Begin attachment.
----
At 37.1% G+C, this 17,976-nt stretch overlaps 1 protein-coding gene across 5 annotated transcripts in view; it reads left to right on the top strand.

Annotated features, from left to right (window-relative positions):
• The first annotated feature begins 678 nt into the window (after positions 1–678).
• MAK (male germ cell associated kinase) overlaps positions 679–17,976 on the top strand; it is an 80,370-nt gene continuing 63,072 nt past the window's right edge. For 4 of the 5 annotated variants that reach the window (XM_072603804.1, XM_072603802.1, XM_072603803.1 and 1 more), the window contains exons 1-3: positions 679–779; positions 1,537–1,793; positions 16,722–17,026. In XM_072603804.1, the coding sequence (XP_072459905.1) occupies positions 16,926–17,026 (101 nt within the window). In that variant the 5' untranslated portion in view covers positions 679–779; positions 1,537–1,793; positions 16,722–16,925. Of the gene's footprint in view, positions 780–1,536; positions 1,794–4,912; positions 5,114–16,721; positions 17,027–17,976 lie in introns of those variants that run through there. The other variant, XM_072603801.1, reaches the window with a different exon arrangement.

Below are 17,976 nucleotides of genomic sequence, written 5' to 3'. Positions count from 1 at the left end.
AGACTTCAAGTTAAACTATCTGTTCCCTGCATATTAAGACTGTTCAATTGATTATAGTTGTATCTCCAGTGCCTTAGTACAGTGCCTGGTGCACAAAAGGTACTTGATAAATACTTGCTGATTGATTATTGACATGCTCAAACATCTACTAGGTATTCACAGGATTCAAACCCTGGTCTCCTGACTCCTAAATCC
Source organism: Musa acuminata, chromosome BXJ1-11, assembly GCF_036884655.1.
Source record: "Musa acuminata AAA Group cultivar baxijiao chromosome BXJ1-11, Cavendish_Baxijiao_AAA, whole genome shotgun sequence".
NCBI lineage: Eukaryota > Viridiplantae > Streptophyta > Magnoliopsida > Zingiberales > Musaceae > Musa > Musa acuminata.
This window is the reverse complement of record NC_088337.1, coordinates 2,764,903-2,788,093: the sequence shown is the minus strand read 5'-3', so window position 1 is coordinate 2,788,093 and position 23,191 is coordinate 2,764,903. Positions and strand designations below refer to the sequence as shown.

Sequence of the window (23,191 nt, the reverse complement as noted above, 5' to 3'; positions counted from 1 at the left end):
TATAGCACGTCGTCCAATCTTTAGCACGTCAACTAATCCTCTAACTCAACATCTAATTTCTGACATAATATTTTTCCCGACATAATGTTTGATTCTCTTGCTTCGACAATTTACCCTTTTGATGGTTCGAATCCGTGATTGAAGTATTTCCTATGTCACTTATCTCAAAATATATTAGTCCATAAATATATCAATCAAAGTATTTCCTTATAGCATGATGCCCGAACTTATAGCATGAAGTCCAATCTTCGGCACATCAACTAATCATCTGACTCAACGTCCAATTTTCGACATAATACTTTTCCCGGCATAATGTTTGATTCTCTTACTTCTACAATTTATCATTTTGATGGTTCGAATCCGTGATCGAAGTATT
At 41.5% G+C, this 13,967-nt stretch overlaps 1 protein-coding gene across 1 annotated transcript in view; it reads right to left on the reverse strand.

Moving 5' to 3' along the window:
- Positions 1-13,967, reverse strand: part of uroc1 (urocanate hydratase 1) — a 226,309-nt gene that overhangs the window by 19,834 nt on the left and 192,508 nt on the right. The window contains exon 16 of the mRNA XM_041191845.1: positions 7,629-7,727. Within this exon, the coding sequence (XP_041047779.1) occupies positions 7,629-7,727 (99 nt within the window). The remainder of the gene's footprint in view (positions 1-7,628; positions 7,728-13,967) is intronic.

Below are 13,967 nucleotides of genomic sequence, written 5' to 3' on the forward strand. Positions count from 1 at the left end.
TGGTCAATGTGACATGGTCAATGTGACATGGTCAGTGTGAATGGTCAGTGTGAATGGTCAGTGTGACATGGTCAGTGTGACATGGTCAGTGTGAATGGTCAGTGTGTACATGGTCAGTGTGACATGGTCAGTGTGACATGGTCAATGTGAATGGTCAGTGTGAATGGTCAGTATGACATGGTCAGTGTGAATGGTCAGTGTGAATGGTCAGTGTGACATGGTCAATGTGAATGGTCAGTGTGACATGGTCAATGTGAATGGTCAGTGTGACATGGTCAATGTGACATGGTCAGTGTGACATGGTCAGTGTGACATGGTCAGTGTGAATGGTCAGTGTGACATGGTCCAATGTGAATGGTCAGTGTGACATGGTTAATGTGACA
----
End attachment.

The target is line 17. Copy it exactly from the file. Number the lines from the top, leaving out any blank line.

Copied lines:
TGGTCAATGTGACATGGTCAATGTGACATGGTCAGTGTGAATGGTCAGTGTGAATGGTCAGTGTGACATGGTCAGTGTGACATGGTCAGTGTGAATGGTCAGTGTGTACATGGTCAGTGTGACATGGTCAGTGTGACATGGTCAATGTGAATGGTCAGTGTGAATGGTCAGTATGACATGGTCAGTGTGAATGGTCAGTGTGAATGGTCAGTGTGACATGGTCAATGTGAATGGTCAGTGTGACATGGTCAATGTGAATGGTCAGTGTGACATGGTCAATGTGACATGGTCAGTGTGACATGGTCAGTGTGACATGGTCAGTGTGAATGGTCAGTGTGACATGGTCCAATGTGAATGGTCAGTGTGACATGGTTAATGTGACA